Article Text

GBS SEPSIS IN HIGH-RISK NEONATES BORN AFTER PROM AND UNKNOWN MATERNAL GBS STATUS: ROLE OF 16S RRNA PCR GENE AMPLIFICATION
  1. T Smolkin1,
  2. I R Makhoul1,
  3. H Sprecher2,
  4. R Sawaid1,
  5. P Jakobi3,
  6. P Sujov1,
  7. I Kassis4,
  8. S Blazer1
  1. 1Neonatology, Meyer Children’s Hospital, Rambam Health Care Campus, Haifa, Israel
  2. 2Clinical Microbiology Laboratory, Rambam Health Care Campus, Haifa, Israel
  3. 3Department of Obstetrics and Gynecology, Rambam Health Care Campus, Haifa, Israel
  4. 4Pediatric Infectious Diseases Department, Meyer Children Hospital, Rambam Health Care Campus, Haifa, Israel

Abstract

Background According to CDC guidelines, prolonged rupture of membranes (PROM) mandates maternal intrapartum antimicrobial prophylaxis (IAP) for GBS whenever maternal GBS status is unknown. We aimed at assessing the local incidence, early detection and outcome of early-onset GBS sepsis (EOGBSS) in near term/term neonates born after PROM to women with unknown maternal GBS status with no IAP.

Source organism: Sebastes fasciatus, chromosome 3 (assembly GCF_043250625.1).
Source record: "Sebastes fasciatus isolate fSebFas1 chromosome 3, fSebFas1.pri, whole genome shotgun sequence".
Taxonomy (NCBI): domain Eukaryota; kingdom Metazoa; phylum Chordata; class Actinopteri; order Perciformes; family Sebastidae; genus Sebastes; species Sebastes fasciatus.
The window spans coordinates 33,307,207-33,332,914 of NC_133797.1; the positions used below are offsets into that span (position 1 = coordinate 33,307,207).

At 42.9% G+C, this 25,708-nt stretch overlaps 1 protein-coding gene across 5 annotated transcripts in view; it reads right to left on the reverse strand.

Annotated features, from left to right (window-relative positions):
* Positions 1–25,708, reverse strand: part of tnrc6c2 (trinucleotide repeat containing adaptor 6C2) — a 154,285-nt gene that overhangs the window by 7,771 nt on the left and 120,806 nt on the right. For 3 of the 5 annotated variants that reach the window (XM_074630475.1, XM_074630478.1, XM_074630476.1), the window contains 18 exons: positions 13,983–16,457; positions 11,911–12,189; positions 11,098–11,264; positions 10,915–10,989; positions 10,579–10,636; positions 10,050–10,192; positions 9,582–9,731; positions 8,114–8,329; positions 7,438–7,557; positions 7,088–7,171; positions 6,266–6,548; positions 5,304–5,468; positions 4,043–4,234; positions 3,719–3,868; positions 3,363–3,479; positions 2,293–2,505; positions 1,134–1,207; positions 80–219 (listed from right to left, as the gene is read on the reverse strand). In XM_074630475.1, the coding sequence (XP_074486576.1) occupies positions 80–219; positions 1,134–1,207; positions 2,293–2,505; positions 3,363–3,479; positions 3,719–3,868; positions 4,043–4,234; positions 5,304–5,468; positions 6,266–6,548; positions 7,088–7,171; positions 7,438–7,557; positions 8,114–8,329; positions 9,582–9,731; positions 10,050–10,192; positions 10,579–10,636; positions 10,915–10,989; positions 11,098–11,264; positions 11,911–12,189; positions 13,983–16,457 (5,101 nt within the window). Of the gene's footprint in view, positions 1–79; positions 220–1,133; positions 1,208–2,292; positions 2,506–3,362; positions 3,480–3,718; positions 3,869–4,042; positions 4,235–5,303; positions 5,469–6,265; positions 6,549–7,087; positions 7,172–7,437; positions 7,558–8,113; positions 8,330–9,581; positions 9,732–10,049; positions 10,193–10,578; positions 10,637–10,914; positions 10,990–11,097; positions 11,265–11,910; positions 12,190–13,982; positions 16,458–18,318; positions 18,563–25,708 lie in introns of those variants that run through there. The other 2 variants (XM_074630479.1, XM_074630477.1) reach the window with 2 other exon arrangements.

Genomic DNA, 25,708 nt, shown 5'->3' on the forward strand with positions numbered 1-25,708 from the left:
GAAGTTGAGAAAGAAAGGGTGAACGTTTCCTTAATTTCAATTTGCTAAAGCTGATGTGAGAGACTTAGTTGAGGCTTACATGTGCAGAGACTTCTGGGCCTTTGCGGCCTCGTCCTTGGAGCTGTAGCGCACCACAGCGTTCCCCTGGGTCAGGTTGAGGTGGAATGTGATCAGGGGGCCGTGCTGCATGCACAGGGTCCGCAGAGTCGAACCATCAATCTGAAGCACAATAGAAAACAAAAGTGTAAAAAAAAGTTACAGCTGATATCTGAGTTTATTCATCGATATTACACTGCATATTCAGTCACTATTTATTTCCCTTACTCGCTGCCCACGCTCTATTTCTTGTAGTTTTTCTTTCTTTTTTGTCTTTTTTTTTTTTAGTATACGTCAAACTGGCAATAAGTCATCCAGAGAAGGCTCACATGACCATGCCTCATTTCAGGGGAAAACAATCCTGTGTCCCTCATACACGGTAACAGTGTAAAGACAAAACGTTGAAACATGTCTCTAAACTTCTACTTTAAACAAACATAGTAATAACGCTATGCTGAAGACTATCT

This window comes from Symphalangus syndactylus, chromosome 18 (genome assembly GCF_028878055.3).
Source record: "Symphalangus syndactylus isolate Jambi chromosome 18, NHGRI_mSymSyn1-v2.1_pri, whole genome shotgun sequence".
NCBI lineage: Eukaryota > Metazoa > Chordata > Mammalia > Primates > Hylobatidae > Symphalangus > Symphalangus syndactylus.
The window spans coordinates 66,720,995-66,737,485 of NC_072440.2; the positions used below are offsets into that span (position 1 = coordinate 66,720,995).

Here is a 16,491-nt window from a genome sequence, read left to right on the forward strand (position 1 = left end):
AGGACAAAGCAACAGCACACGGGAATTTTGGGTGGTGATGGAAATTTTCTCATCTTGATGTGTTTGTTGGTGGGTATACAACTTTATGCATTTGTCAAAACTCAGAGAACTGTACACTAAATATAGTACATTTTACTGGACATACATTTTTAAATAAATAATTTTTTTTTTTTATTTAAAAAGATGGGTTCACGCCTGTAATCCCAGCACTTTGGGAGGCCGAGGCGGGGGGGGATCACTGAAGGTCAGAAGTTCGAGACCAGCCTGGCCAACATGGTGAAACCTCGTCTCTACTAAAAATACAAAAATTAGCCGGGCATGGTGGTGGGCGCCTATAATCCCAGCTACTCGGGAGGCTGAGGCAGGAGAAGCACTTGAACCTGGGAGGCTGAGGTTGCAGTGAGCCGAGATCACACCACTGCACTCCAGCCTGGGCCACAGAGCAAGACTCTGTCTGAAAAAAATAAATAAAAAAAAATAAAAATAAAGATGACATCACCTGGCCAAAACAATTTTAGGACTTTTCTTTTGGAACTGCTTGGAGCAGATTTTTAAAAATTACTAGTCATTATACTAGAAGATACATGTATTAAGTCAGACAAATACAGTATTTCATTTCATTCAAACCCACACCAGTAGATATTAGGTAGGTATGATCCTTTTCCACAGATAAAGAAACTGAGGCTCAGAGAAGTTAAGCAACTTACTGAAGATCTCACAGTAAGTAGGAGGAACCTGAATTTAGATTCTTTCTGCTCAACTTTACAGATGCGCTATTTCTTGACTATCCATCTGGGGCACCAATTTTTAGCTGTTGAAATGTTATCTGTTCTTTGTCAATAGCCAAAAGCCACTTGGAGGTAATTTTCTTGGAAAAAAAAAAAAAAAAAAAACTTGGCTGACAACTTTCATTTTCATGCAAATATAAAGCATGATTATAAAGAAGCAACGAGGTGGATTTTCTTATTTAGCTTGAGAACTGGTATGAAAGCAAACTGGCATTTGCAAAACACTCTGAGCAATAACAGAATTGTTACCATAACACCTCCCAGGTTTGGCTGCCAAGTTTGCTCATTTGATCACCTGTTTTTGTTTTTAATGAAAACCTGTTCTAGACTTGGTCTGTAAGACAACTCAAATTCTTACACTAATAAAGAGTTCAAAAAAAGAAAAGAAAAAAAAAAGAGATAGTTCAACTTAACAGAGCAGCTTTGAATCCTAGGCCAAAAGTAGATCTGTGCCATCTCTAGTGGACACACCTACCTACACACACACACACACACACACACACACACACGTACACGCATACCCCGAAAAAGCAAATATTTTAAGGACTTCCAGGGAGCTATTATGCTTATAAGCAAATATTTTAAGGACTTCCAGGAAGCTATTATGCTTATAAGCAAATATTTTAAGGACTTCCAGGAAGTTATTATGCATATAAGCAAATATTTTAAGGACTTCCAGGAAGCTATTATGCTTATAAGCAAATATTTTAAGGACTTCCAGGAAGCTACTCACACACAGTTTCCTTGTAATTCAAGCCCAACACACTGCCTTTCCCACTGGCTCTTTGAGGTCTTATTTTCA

Methods During one year, we studied all neonates born beyond 35 weeks’ gestation with maternal PROM ⩾18 hrs, unknown maternal GBS status without prior administration of IAP. CBC, CRP, blood culture and PCR-amplification of bacterial 16S rRNA gene were performed in blood samples collected immediately after birth. Unfavorable outcome was defined by one or more of the following: GBS bacteremia, clinical signs of sepsis or positive PCR.

Results The study group included 212/3616 (5.9%) of the live-born neonates who met the inclusion criteria. Only 12 (5.7%) of these neonates presented signs suggestive of sepsis. PCR was negative in all cases. Fifty-eight neonates (27.4%) had CRP>1.0 mg/dL and/or CBC abnormalities, however, these were not significantly associated with unfavorable outcome. EOGBSS occurred in one neonate in this high-risk group (1/212 = 0.47%; 95% CI: 0.012 to 2.6).

Conclusions In sepsis-prone neonates born after PROM ⩾18 hrs with maternal unknown GBS status with no IAP, the incidence of EOGBSS is 10-fold higher than in the general Israeli neonatal population. In this regard, PCR has a role by virtue of its high negative predictive value. The high EOGBSS rate suggests developing local guidelines for management of these high-risk neonates.

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